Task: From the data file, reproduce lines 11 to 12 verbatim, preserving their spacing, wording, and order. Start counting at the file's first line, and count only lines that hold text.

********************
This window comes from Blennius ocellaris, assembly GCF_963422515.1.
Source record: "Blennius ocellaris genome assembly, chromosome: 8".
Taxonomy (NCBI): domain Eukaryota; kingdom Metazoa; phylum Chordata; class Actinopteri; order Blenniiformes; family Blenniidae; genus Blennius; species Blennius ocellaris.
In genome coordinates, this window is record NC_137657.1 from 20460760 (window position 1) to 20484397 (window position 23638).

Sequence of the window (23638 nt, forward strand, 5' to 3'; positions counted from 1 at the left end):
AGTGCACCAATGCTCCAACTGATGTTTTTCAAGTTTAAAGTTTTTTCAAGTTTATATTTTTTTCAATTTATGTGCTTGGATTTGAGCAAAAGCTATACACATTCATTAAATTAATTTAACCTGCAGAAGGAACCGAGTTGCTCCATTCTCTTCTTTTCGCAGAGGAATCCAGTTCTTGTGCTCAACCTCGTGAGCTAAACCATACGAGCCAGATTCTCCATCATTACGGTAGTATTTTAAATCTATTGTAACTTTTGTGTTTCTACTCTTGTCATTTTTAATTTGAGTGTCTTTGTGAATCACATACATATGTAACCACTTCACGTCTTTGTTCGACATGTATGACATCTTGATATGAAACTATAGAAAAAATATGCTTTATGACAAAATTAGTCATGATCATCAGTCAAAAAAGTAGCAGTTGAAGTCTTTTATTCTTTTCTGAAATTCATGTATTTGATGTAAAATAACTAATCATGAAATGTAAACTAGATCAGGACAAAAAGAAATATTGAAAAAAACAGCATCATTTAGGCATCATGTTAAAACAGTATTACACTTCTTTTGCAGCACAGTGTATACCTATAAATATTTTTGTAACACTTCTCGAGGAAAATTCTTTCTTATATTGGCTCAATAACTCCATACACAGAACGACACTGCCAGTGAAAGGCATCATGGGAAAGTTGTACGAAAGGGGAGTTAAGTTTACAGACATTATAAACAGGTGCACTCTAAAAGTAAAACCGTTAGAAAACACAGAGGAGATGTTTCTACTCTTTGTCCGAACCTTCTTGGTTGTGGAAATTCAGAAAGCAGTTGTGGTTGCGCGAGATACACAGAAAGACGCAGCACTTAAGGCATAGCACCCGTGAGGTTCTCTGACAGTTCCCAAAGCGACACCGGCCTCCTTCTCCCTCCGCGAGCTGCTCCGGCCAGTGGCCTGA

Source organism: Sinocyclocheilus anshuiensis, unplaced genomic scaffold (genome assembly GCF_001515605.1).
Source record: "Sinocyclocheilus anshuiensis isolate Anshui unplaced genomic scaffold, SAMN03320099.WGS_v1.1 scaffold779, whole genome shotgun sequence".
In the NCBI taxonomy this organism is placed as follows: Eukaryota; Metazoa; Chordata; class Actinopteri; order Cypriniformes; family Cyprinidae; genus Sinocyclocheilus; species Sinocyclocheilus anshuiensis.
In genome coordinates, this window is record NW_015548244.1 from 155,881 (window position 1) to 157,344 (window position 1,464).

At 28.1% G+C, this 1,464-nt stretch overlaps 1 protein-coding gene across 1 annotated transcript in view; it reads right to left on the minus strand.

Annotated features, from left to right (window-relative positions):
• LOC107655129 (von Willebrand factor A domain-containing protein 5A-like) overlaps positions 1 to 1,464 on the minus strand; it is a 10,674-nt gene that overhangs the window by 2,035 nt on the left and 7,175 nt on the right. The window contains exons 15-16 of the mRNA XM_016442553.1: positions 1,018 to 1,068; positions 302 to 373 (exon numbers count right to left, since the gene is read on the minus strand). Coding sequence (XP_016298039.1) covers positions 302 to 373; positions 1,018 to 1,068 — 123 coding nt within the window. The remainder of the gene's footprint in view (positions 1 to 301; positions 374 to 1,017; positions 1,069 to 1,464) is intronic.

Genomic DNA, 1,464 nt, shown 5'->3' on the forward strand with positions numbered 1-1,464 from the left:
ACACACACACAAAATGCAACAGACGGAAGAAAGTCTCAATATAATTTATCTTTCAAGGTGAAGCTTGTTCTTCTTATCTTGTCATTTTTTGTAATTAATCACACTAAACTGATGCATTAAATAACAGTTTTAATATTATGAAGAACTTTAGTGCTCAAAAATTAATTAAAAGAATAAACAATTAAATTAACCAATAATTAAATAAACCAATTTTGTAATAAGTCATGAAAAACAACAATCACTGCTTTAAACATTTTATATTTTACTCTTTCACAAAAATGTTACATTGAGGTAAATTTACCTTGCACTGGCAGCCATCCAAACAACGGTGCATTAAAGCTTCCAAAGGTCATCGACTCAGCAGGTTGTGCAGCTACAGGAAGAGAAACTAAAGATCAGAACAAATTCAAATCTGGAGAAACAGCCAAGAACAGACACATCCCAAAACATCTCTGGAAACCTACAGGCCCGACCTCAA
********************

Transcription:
At 28.1% G+C, this 1,464-nt stretch overlaps 1 protein-coding gene across 1 annotated transcript in view; it reads right to left on the minus strand.

Annotated features, from left to right (window-relative positions):